Interprofessional Practice

After the rigorous didactic instruction that is the hallmark of a good health care education, where we spend a great deal of our time in the laboratory and lecture talking about the value of interprofessional education, our students from all three programs come together at our medical facility, Ketchum Health. We view Ketchum Health as the pinnacle of fulfilling the promise of interprofessional education. There, all three of these professions can talk about patient care, practice it under the supervision of professor-mentors and bring their own special level of expertise to achieve the best outcomes for patients. I believe that we then are educating a group of providers that go into practice and have an increased understanding and sensitivity to the ultimate capabilities of other professions. This allows students to develop patterns where they learn to use each sector as a resource and work to manage patients together as a team, rather than individually.

Unrecognized Gems

As I mentioned before, the United States population in general is aging, with a wider variety of more complicated health issues. Compounding this problem is that our country currently has several “health care deserts,” where certain areas are oversupplied with providers and others are undersupplied. And while this is an enormous matter of concern without a simple solution, we believe that PAs, pharmacists and optometrists are uniquely suited to help alleviate these “deserts.”

I would go even further and argue that the three professions we currently have at our institution are unrecognized gems in health care delivery, in that their true capabilities and what they contribute to patient outcomes are often unrecognized, unrealized and misunderstood. We have this ongoing opportunity now at MBKU for all three of these professions to bring their special flavor of expertise to the table for the best patient outcomes.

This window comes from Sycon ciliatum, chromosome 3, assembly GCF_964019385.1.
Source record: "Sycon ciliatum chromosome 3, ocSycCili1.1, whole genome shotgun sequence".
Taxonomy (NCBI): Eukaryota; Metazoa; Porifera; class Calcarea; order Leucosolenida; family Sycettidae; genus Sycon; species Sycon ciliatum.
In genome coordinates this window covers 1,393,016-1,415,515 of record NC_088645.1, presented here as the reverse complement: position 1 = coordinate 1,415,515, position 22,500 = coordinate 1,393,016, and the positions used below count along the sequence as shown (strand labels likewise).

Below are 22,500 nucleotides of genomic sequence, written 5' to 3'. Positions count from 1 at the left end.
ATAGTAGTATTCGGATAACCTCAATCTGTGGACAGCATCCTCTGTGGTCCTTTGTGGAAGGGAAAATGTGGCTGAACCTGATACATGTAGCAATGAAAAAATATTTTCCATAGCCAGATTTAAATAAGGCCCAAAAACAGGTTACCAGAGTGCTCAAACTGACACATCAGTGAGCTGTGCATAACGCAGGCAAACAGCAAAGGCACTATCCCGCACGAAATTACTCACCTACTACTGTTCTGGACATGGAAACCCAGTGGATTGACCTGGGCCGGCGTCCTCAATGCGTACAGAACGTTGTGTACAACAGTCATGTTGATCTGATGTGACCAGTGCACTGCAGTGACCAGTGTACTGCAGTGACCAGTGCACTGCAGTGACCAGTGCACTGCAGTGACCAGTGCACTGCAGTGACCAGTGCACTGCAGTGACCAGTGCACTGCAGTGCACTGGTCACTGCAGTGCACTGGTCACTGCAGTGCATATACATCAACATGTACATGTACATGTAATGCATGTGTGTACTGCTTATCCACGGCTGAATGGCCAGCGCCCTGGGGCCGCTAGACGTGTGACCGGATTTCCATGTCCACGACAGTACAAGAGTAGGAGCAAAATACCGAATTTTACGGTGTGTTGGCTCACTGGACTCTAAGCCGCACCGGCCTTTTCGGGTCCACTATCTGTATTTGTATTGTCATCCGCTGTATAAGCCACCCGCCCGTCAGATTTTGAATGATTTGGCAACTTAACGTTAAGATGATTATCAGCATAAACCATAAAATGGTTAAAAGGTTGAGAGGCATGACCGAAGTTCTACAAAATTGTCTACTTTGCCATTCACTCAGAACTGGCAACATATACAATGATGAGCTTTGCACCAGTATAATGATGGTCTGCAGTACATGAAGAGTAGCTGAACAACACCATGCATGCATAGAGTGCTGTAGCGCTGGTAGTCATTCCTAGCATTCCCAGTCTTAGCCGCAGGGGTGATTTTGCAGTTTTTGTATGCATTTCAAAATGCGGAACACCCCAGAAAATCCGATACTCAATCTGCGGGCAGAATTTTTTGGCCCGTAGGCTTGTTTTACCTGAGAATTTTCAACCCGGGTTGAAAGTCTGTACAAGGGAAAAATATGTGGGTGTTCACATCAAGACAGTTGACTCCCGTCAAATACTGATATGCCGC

About the Author
Julie A. Schornack

Julie A. Schornack

Dr. Julie A. Schornack is the second President of Marshall B. Ketchum University (MBKU) in Fullerton, California. Dr. Schornack has been at the college since 1986. Dr. Schornack received her optometry degree from the Illinois College of Optometry in 1984. She then completed a Masters of Education at Pacific University College of Optometry. She has also served as an Assistant Professor in the Cornea and Contact Lens Service where she had responsibilities in the lecture, laboratory and clinic. Dr. Schornack has also been involved in contact lens research and has lectured extensively on contact lens-related topics. Over the course of her time at the University she has served in a variety of positions including Associate Dean of Clinical Education, Vice President of Clinical Affairs for the Southern California College of Optometry and most recently, Senior Vice President and Chief of Staff for the University. President Schornack was appointed the second president of MBKU on July 1, 2022.